Rheumatoid arthritis is a chronic inflammatory disorder that typically affects the small joints of the hands and feet. It is an autoimmune disorder that affects the lining of your joints, causing painful swelling, bone erosion and joint deformity, and occurs when your immune system mistakenly attacks your own body's tissues.
While there is no known cure for this disorder, there have been a number of new classes of rheumatoid arthritis medications made available recently that can help treat and improve outcomes for most patients. These treatments include medications that aim at reducing pain, and preventing deformities and loss of function. The goal is to help arthritis patients maintain a productive and active life.
There are three basic classes of drugs typically used to treat rheumatoid arthritis: non-steroidal anti-inflammatory agents (NSAIDs), corticosteroids, and disease modifying anti-rheumatic drugs (DMARDs).
Asprin, ibuprofen and naproxen are some examples of NSAIDs. These drugs are used to reduce acute inflammation, decrease pain, and improve function. NSAIDs do not change the progression of rheumatoid arthritis, or prevent degeneration of the joints.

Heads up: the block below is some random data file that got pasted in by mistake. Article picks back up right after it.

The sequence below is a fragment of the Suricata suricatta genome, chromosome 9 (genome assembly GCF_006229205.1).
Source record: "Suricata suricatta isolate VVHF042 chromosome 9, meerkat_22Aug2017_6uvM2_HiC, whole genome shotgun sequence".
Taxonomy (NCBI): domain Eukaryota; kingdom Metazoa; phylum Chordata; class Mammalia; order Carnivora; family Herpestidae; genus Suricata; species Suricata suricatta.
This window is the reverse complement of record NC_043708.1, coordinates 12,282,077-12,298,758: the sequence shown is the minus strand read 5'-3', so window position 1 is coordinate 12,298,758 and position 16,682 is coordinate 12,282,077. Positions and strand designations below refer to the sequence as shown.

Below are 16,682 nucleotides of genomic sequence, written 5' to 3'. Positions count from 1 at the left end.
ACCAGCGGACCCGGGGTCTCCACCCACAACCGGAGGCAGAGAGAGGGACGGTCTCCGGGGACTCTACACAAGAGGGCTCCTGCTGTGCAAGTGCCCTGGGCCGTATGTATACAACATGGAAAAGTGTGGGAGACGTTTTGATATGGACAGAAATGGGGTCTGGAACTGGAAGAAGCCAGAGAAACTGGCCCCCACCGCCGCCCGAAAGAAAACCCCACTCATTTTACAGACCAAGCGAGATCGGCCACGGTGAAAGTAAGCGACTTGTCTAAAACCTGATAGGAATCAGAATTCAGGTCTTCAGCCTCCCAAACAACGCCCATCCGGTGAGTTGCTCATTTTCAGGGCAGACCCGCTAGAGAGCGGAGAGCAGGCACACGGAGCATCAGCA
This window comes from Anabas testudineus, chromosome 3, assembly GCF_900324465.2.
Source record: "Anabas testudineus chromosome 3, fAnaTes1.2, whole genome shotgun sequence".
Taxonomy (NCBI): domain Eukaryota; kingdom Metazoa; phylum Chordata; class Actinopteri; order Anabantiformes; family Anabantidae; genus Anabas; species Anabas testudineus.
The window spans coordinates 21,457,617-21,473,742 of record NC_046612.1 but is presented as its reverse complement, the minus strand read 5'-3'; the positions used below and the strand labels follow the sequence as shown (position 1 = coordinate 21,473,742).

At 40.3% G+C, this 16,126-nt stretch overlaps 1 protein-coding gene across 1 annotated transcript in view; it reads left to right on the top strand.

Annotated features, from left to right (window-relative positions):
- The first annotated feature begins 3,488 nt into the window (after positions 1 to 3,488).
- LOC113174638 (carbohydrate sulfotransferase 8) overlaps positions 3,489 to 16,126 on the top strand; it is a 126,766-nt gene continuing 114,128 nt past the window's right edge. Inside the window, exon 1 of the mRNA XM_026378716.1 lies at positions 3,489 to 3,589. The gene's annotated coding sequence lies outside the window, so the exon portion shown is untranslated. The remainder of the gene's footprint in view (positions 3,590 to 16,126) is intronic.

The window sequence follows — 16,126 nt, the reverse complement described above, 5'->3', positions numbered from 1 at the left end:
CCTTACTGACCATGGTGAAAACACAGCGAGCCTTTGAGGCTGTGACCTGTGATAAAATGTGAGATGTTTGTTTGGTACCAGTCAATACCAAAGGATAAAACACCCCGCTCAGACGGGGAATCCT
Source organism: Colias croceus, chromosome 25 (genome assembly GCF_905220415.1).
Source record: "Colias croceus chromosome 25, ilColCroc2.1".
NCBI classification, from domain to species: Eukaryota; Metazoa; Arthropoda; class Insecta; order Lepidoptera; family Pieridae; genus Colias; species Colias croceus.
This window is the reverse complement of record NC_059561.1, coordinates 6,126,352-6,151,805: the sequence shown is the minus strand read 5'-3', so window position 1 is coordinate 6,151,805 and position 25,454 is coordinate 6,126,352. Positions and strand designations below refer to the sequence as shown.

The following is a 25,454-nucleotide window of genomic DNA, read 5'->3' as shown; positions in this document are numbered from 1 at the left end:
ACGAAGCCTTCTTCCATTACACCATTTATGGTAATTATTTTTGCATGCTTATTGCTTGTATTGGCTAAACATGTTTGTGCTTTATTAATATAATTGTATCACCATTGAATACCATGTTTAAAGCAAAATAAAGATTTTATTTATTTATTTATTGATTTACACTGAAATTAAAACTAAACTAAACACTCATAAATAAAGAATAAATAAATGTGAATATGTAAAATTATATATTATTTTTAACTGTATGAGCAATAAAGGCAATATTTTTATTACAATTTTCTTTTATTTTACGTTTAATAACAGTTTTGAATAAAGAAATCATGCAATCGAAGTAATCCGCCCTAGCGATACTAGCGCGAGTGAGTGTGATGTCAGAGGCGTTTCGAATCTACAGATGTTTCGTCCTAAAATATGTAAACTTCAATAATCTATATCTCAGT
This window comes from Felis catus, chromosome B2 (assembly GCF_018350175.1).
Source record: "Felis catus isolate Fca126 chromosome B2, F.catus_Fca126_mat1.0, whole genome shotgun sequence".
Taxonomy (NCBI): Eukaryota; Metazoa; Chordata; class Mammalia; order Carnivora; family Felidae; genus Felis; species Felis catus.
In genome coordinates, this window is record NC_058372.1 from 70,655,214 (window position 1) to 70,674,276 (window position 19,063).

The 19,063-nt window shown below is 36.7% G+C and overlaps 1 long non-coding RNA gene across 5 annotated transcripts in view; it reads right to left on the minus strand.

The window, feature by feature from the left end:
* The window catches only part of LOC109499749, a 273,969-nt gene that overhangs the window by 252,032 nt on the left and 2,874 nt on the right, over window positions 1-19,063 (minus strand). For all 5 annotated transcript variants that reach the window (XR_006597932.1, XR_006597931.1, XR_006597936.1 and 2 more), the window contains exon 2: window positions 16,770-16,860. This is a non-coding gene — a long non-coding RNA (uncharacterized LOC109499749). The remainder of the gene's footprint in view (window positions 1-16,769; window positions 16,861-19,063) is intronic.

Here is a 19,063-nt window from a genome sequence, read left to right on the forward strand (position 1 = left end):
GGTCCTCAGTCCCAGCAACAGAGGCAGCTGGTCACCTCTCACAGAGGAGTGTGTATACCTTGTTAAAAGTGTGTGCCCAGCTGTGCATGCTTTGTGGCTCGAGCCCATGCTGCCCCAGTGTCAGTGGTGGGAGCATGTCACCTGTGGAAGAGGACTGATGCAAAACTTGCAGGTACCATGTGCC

Corticosteroids such as predinisone and methylprenisolone can help reduce inflammation and regulat the immune system. These drugs are useful in treating the early stages of rheumatoid arthritis and are useful for patients that are having a hard time controlling the disease with NSAIDs and DMARDs.
DMARDs are the only drugs that have been shown to improve not only the symptoms, but also the outcome of rheumatoid arthritis. Because cartilage damage and bone erosions occur within the first two years of the disease, DMARD agents are typically prescribed as soon as a diagnosis is confirmed.
The first DMARD drug typically prescribed is Methotrexate. This medication begins working rapidly, helping to reduce the signs and symptoms of rheumatoid arthritis, as well as slowing or halting damage. Other DMARDs prescribed include Hydroxychloroquine, Sulfasalazine and Leflunomide.
Rheumatoid arthritis is almost three times more common in women than in men. It generally occurs between 40 and 60 years of age, according to the Mayo Clinic. While there is no cure, there are now numerous drugs that doctors can prescribe to treat the pain associated with the disease and slow the progression and degeneration of the joints.